The crystallizer liquors removed from concentrator 122 and centrifuge 126 were combined and recycled through conduit 136 to monohydrate crystallizer 58 where the recycle liquor is combined with clarified sodium carbonate in solution. The crystallizer liquors flowing through conduit 136 are bled through conduit 80 as in FIG. I.

The following examples are given to illustrate the invention, but are not deemed to be limiting thereof. All percentages given are based upon weight unless otherwise indicated.

EXAMPLE 1 Anhydrous Sodium Carbonate Crystallization

A clarified and filtered saturated solution of crude sodium carbonate (30 percent Na2 CO3) containing 70 to 100 ppm carbon based on the sodium carbonate solution was prepared by dissolving calcined trona ore, calcined at 200C and containing about 10 percent by weight insoluble matter, in 85C distilled H2 O. After agitating and settling the solution, the solution was filtered to remove a substantial portion of the suspended insolubles smaller than about 40 mesh. The crude solution was poured into a vessel and heated at 105C at one atmosphere pressure, and water was evaporated from the solution until the solution contained 417 ppm carbon. The solution was then decanted and filtered to remove sodium carbonate monohydrate crystals.

A stainless steel laboratory crystallizer was then filled with 4100 ml of the decanted saturated sodium carbonate solution. The solution was then seeded with 5 to 50 grams of sodium carbonate crystals. The slurry density was adjusted to 25 weight percent solids by evaporating water at 126C. During this period an equivalent amount of decanted and filtered saturated sodium carbonate solution was fed into the crystallizer. The crystallizer was then stabilized at a temperature of 126C and a pressure of 29.7 p.s.i.a. After the crystallizer was stabilized, a water evaporation rate of 20 ml/min was maintained and 110 ml of the 25 weight percent slurry was withdrawn from the crystallizer every 5 min. The crystallizer was now fed fresh solution by recycling 100 ml of the evaporated water and 110 ml of the removed slurry back into the crystallizer to establish steady state condition. This recycling procedure was carried out in continuous fashion for a running time of 12 hours. At the end of this period, the entire contents of the crystallizer were drained. The slurry was then centrifuged and the anhydrous sodium carbonate crystals were dried. Analysis of the anhydrous crystallizer liquor for ppm carbon and the anhydrous sodium carbonate crystal product were then made. The results are given in Table I.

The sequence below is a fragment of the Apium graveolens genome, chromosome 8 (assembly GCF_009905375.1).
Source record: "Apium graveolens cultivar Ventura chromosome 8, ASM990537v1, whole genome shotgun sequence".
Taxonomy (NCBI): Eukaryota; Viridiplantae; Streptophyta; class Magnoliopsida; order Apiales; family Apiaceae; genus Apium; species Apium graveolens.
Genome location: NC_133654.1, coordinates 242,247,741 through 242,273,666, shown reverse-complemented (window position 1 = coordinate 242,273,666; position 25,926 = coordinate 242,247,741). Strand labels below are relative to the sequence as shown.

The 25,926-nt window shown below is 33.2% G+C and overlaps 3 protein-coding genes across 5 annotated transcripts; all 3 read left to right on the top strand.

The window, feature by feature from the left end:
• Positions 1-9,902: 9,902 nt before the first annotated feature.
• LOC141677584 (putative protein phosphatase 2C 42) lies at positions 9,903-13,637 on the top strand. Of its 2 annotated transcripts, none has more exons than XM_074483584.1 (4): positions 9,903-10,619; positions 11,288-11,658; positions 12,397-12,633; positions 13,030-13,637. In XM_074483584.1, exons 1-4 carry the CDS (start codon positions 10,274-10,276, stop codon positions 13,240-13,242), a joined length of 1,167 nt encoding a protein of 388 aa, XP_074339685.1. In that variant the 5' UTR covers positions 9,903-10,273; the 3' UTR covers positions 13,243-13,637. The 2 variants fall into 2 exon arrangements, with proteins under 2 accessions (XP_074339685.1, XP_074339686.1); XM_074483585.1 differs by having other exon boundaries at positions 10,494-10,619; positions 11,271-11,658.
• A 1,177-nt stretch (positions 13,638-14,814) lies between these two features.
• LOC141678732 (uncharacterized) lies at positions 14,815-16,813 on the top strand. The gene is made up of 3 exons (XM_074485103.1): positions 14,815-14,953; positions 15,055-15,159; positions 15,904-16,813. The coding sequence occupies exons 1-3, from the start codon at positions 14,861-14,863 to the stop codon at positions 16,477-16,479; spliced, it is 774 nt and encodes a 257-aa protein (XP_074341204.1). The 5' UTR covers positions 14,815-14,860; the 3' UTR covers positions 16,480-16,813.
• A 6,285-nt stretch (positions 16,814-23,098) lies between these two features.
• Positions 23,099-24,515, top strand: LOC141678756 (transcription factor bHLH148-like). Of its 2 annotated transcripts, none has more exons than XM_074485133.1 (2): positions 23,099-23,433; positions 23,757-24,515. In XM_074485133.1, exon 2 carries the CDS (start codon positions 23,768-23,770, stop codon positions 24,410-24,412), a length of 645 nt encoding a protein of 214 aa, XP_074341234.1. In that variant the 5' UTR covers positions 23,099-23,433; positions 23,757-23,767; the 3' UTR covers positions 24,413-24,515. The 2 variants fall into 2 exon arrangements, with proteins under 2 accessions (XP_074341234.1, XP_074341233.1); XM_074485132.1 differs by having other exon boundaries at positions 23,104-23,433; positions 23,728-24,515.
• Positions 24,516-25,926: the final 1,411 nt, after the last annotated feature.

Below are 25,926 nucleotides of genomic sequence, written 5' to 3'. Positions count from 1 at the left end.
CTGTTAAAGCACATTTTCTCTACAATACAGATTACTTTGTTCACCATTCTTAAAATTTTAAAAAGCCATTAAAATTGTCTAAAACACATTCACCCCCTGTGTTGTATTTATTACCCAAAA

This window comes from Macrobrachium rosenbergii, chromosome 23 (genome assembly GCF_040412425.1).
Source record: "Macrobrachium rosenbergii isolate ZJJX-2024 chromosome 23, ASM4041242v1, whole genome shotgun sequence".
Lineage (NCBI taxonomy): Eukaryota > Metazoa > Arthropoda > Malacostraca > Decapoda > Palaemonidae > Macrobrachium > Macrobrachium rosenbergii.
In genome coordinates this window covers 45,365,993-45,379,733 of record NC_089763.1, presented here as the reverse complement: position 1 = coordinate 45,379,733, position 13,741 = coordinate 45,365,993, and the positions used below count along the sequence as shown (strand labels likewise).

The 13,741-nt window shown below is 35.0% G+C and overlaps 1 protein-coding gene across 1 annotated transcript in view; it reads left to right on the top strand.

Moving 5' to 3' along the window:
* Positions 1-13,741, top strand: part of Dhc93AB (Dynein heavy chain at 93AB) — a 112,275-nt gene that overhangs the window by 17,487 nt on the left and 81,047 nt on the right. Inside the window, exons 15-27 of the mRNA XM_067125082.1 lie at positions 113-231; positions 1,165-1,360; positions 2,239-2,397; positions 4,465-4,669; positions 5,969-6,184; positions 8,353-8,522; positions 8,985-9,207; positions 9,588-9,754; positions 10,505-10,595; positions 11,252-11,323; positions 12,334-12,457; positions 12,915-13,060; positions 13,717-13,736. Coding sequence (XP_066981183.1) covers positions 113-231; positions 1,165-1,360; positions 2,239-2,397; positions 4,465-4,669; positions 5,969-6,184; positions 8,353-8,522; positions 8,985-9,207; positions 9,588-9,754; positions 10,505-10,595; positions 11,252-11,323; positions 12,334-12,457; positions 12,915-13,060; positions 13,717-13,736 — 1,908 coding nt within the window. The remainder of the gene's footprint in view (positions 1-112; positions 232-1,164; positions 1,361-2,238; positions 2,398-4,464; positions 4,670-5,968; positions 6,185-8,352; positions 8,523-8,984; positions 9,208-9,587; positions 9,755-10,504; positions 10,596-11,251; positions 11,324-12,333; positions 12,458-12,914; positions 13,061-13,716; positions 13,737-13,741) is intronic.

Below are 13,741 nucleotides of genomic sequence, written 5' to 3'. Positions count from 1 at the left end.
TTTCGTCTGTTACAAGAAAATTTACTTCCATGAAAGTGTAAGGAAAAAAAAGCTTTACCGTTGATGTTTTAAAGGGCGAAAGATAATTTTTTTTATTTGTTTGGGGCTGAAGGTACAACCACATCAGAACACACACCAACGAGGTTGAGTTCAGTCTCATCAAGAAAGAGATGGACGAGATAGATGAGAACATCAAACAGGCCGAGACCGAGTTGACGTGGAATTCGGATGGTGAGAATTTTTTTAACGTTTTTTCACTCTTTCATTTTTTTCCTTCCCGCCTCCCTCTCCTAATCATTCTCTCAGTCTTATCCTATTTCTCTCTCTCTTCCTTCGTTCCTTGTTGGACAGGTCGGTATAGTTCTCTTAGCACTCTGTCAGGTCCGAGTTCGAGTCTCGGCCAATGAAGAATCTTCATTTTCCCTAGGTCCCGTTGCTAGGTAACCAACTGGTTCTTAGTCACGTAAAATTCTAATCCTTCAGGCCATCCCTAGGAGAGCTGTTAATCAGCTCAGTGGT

EXAMPLE 2 Anhydrous Sodium Carbonate Crystallization

The procedure of Example 1 was repeated with a crude sodium carbonate solution containing 165 ppm carbon except that the crystallizer running time was 14 hours. The crude sodium carbonate solution was prepared by adding a sodium carbonate (reagent grade) solution containing 30 percent sodium carbonate to the decanted and filtered sodium carbonate solution containing 417 ppm carbon prepared in Example 1 until the organic impurity concentration was 165 ppm carbon. Analysis of the anhydrous crystallizer liquor for ppm carbon and the anhydrous sodium carbonate crystal product were then made. The results are given in Table I.

EXAMPLE 3 Anhydrous Sodium Carbonate Crystallization

The procedure of Example 1 was repeated, except the crystallizer was maintained at a temperature of 117C and at a pressure of 21.7 p.s.i.a. and except that after the steady state condition of the crystallizer was formed, less than 100 ml of the evaporated water was recycled. This procedure was carried out in continuous fashion until the anhydrous crystallizer liquor contained 3,280 ppm carbon. Analysis of the anhydrous sodium carbonate crystal product was then made. The results are given in Table I.

EXAMPLE A Sodium Carbonate Monohydrate Crystallization

A clarified and filtered saturated solution of crude sodium carbonate (30 percent Na2 CO3) containing 50 ppm carbon based on the sodium carbonate solution was prepared by dissolving calcined trona ore, calcined at 175C and containing about 10 percent by weight insoluble matter, in 85C distilled water. After agitating and settling the solution, the solution was filtered to remove a substantial portion of the suspended insolubles smaller than about 40 mesh and passed through a 12 feet long by 2 inch diameter packed bed of activated granular carbon maintained at 75C. The carbon-treated solution was poured into a vessel and heated at 105C and at atmospheric pressure. The water was evaporated from the solution until the solution contained 424 ppm carbon. The solution was then decanted and filtered to remove sodium carbonate monohydrate crystals.